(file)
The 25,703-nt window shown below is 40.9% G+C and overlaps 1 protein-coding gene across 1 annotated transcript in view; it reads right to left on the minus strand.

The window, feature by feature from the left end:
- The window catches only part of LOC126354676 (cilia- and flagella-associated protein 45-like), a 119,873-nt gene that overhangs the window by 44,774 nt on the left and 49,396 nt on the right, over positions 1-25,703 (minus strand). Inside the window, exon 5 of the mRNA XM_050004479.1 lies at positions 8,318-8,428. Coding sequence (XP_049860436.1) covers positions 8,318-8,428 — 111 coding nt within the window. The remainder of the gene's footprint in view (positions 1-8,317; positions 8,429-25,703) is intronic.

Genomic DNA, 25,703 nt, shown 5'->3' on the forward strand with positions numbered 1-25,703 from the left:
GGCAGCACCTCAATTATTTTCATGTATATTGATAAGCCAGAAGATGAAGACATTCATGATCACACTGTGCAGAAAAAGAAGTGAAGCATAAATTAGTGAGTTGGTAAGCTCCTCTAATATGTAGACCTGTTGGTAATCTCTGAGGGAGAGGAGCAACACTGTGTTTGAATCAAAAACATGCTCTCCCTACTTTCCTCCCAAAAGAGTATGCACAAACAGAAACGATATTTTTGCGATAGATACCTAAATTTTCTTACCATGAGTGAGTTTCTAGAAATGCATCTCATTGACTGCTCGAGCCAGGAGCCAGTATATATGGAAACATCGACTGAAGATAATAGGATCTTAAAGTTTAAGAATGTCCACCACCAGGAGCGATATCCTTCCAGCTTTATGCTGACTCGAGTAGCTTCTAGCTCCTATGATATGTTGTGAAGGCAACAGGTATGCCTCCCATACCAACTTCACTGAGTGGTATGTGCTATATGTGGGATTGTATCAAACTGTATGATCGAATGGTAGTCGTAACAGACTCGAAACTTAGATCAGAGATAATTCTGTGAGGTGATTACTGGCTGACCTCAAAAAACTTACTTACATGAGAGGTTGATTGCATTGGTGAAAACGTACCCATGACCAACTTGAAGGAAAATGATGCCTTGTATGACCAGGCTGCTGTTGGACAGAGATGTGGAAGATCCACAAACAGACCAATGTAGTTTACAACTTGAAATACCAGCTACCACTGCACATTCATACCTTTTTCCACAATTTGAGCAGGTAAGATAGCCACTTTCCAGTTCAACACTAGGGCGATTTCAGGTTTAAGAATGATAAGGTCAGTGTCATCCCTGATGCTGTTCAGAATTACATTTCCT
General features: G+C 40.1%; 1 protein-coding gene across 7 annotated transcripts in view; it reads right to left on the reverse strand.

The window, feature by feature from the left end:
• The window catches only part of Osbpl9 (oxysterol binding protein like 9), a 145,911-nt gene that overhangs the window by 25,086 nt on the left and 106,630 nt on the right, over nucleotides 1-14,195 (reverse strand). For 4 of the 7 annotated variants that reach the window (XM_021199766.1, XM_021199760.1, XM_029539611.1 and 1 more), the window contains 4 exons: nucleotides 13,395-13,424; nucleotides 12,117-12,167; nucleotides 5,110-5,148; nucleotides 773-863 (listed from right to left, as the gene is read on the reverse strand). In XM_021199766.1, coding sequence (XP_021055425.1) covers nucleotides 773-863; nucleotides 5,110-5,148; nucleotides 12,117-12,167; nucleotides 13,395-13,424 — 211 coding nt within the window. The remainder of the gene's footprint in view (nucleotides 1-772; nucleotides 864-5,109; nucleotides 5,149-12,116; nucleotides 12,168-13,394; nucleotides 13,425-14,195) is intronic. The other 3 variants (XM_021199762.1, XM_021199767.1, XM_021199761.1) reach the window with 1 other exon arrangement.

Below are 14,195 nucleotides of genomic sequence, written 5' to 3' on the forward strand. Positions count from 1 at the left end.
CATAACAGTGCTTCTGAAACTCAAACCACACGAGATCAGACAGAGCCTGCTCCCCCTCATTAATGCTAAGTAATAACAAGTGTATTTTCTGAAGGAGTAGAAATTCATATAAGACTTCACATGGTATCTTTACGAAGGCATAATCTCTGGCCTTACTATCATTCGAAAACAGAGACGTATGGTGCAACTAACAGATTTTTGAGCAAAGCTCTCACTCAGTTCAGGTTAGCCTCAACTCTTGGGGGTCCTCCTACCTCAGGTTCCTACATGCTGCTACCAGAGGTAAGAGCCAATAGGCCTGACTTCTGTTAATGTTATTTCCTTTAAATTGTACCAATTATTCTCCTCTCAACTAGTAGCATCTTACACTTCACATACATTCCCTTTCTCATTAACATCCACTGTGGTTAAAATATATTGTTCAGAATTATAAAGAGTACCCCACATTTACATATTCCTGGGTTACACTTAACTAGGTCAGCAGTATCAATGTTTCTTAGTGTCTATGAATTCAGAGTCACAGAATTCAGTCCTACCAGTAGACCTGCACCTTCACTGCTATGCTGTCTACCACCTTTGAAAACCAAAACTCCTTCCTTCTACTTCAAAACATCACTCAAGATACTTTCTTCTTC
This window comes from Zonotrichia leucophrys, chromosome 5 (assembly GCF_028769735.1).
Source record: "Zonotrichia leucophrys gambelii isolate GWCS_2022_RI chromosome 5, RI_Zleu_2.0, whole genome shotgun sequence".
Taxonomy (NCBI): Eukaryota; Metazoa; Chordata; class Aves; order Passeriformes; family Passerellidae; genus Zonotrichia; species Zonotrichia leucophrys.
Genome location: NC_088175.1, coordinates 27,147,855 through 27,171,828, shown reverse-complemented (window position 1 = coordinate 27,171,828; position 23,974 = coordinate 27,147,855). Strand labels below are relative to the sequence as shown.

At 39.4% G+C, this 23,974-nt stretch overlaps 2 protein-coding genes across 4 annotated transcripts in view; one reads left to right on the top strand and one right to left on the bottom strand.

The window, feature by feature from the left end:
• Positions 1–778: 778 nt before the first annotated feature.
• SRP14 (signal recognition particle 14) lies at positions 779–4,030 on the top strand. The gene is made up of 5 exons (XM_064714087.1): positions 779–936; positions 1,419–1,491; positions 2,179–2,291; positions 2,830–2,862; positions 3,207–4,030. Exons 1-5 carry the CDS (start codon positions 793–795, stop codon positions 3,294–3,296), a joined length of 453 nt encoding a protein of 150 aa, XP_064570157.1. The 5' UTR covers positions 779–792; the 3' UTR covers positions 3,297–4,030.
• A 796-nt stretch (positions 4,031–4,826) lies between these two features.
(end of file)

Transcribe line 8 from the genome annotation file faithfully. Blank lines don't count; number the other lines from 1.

• The window catches only part of Osbpl9 (oxysterol binding protein like 9), a 145,911-nt gene that overhangs the window by 25,086 nt on the left and 106,630 nt on the right, over nucleotides 1-14,195 (reverse strand). For 4 of the 7 annotated variants that reach the window (XM_021199766.1, XM_021199760.1, XM_029539611.1 and 1 more), the window contains 4 exons: nucleotides 13,395-13,424; nucleotides 12,117-12,167; nucleotides 5,110-5,148; nucleotides 773-863 (listed from right to left, as the gene is read on the reverse strand). In XM_021199766.1, coding sequence (XP_021055425.1) covers nucleotides 773-863; nucleotides 5,110-5,148; nucleotides 12,117-12,167; nucleotides 13,395-13,424 — 211 coding nt within the window. The remainder of the gene's footprint in view (nucleotides 1-772; nucleotides 864-5,109; nucleotides 5,149-12,116; nucleotides 12,168-13,394; nucleotides 13,425-14,195) is intronic. The other 3 variants (XM_021199762.1, XM_021199767.1, XM_021199761.1) reach the window with 1 other exon arrangement.